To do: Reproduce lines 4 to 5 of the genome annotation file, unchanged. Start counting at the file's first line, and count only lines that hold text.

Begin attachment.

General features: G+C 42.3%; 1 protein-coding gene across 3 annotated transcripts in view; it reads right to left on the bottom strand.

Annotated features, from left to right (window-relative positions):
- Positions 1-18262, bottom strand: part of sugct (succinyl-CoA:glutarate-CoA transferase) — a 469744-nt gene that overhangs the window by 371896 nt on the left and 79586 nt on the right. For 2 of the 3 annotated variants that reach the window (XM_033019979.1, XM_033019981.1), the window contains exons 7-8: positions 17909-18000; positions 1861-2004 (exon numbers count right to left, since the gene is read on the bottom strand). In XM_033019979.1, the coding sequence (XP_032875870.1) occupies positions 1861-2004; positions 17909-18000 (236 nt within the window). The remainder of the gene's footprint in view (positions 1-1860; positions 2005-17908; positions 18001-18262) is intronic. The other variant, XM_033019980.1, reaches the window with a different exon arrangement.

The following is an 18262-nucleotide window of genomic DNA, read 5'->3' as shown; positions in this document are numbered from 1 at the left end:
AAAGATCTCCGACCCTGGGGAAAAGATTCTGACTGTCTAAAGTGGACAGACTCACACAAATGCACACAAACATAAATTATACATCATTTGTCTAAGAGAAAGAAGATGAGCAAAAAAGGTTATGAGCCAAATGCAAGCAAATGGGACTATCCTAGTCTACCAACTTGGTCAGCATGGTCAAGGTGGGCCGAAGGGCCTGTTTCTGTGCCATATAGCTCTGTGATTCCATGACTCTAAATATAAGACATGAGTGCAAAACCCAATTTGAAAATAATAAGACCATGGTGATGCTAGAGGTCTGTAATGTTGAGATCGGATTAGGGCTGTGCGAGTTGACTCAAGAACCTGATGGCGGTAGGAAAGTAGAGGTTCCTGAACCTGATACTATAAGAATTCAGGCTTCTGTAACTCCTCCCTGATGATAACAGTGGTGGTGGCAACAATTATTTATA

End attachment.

The following is an 18262-nucleotide window of genomic DNA, read 5'->3' as shown; positions in this document are numbered from 1 at the left end:
AAAGATCTCCGACCCTGGGGAAAAGATTCTGACTGTCTAAAGTGGACAGACTCACACAAATGCACACAAACATAAATTATACATCATTTGTCTAAGAGAAAGAAGATGAGCAAAAAAGGTTATGAGCCAAATGCAAGCAAATGGGACTATCCTAGTCTACCAACTTGGTCAGCATGGTCAAGGTGGGCCGAAGGGCCTGTTTCTGTGCCATATAGCTCTGTGATTCCATGACTCTAAATATAAGACATGAGTGCAAAACCCAATTTGAAAATAATAAGACCATGGTGATGCTAGAGGTCTGTAATGTTGAGATCGGATTAGGGCTGTGCGAGTTGACTCAAGAACCTGATGGCGGTAGGAAAGTAGAGGTTCCTGAACCTGATACTATAAGAATTCAGGCTTCTGTAACTCCTCCCTGATGATAACAGTGGTGGTGGCAACAATTATTTATA